I do a lot of reading about history, but it suddenly occured to me today that I don’t remember ever reading about a killer heat wave that happened centuries ago. For the sake of my question, let’s say from 1500 onward, when many countries were documenting their environments. (Royal court records, letters, some diaries, first hand accounts of plagues, etc.).
If heatwaves didn’t kill people back then the way they do today, why? There were crowded urban centers at that time, too. Water was more scarce. There wasn’t as much medical attention paid to heat exhaustion.Instead of people dropping like flies in the fields, the main killer during hot times seems to be the plague. Ever sensitive to large outbreaks of illness which might signal another plauge, wouldn’t they have noted that during this heatwave lots of people died?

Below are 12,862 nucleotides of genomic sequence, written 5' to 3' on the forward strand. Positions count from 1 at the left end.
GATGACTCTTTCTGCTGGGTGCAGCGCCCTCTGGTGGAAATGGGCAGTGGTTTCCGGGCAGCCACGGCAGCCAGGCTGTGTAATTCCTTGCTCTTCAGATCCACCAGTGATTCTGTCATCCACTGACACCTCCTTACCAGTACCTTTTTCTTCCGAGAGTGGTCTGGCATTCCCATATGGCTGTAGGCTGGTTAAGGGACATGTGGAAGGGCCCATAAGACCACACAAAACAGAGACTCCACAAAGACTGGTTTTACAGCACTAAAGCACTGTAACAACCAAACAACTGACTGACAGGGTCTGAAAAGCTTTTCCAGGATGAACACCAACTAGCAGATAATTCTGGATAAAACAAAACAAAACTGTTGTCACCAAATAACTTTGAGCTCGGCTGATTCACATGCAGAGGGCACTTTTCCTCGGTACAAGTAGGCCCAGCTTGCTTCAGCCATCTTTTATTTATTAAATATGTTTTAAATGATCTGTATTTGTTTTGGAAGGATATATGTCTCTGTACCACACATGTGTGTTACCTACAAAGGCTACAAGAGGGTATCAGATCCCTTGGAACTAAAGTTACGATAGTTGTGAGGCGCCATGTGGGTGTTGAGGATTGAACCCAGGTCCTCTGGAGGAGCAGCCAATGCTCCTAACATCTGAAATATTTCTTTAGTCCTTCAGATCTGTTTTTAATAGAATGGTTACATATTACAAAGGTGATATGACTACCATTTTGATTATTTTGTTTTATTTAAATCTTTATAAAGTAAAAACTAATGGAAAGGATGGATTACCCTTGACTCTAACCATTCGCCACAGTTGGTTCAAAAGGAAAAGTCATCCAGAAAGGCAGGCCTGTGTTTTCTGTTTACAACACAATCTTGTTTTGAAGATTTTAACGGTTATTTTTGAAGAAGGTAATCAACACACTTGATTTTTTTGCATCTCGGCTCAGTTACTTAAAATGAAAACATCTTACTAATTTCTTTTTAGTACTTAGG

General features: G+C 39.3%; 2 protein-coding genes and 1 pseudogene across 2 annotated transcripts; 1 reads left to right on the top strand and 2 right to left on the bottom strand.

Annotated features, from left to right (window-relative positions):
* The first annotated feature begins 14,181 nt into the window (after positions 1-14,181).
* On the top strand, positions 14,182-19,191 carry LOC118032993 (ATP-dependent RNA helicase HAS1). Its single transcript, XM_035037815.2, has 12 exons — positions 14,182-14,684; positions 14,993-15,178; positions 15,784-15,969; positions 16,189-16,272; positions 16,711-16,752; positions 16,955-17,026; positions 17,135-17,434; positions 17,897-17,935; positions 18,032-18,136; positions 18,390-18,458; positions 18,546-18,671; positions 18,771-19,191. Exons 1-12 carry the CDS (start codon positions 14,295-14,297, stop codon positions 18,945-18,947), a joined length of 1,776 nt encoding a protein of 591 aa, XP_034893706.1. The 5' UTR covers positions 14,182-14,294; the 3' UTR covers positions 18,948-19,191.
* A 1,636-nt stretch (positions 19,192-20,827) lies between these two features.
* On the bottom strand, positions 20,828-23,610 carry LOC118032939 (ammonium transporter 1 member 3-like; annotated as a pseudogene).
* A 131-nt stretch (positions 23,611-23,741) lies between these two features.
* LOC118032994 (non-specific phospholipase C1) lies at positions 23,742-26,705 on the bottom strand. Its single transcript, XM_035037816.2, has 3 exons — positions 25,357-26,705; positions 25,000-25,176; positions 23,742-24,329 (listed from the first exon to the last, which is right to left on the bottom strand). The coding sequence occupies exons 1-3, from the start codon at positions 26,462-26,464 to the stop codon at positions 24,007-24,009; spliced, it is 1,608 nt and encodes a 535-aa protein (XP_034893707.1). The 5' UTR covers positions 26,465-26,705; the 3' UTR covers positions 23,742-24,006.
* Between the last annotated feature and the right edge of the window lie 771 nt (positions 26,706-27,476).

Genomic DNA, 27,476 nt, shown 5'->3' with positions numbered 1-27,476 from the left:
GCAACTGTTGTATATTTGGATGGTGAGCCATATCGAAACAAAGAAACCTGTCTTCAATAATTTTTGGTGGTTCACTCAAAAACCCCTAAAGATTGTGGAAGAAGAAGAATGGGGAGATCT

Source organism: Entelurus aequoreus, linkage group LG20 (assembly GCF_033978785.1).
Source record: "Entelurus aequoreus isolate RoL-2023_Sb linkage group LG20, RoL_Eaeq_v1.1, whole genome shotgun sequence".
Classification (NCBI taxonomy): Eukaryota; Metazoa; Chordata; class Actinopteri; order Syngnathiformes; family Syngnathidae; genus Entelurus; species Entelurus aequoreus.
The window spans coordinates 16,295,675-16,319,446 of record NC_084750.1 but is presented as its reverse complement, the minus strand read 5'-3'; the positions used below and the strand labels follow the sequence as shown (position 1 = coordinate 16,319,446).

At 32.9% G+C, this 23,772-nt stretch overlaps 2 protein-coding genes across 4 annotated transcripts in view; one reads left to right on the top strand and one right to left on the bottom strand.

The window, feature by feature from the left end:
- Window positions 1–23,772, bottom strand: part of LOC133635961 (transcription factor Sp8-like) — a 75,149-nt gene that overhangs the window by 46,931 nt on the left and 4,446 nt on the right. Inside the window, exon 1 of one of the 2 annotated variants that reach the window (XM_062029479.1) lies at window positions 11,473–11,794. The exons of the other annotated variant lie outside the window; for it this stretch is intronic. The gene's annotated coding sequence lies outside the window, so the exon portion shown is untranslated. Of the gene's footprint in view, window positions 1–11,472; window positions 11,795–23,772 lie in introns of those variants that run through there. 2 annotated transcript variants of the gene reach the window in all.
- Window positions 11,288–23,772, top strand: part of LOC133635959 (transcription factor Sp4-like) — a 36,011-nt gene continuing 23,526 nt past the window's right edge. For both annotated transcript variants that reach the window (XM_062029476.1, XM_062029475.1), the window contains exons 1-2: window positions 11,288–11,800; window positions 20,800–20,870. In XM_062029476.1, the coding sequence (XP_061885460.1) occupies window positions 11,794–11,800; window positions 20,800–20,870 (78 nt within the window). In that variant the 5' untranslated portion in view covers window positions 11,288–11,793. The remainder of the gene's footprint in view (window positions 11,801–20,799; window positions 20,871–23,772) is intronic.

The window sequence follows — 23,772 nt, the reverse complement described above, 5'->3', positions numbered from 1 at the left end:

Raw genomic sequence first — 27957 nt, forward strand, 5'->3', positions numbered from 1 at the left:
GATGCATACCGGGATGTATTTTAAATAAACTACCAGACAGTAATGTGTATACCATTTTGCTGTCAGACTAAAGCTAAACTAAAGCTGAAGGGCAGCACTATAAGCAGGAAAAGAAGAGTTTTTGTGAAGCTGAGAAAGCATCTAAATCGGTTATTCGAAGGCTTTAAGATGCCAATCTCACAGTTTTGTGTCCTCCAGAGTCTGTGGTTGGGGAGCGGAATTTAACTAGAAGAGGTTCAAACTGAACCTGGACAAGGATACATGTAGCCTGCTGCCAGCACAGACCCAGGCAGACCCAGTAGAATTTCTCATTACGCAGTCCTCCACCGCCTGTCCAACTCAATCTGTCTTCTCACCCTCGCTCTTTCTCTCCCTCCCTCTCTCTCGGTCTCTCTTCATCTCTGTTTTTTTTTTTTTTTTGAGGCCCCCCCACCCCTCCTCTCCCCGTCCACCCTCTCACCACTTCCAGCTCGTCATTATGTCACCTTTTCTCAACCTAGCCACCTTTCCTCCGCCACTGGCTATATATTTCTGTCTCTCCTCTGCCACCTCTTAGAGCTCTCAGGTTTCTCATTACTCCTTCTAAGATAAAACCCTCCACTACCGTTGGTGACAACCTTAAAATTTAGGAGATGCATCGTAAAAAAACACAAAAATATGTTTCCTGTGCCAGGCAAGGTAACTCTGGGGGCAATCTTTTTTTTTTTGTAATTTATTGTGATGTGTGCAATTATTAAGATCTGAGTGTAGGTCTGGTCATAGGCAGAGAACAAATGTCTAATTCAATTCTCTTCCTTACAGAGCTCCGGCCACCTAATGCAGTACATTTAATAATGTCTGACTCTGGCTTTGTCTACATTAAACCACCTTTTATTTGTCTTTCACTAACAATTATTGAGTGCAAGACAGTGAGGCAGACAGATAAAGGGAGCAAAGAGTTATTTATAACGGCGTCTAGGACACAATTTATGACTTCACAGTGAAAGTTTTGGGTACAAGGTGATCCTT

Has climate change has made intense heat more common? Has the climate really changed that much? I know that Europe went through a “little ice age” in the 1500s-1600s, but what about China or Japan?
Were the people who lived hundreds of years ago were somehow “used to it?” Has air conditioning spoiled us? I’ve noticed that people who live in uncomfortable climates (like the rainforest) seem to adapt to them to the point where they don’t seem effected by what would knock the rest of us down.
So, anybody got the Dope?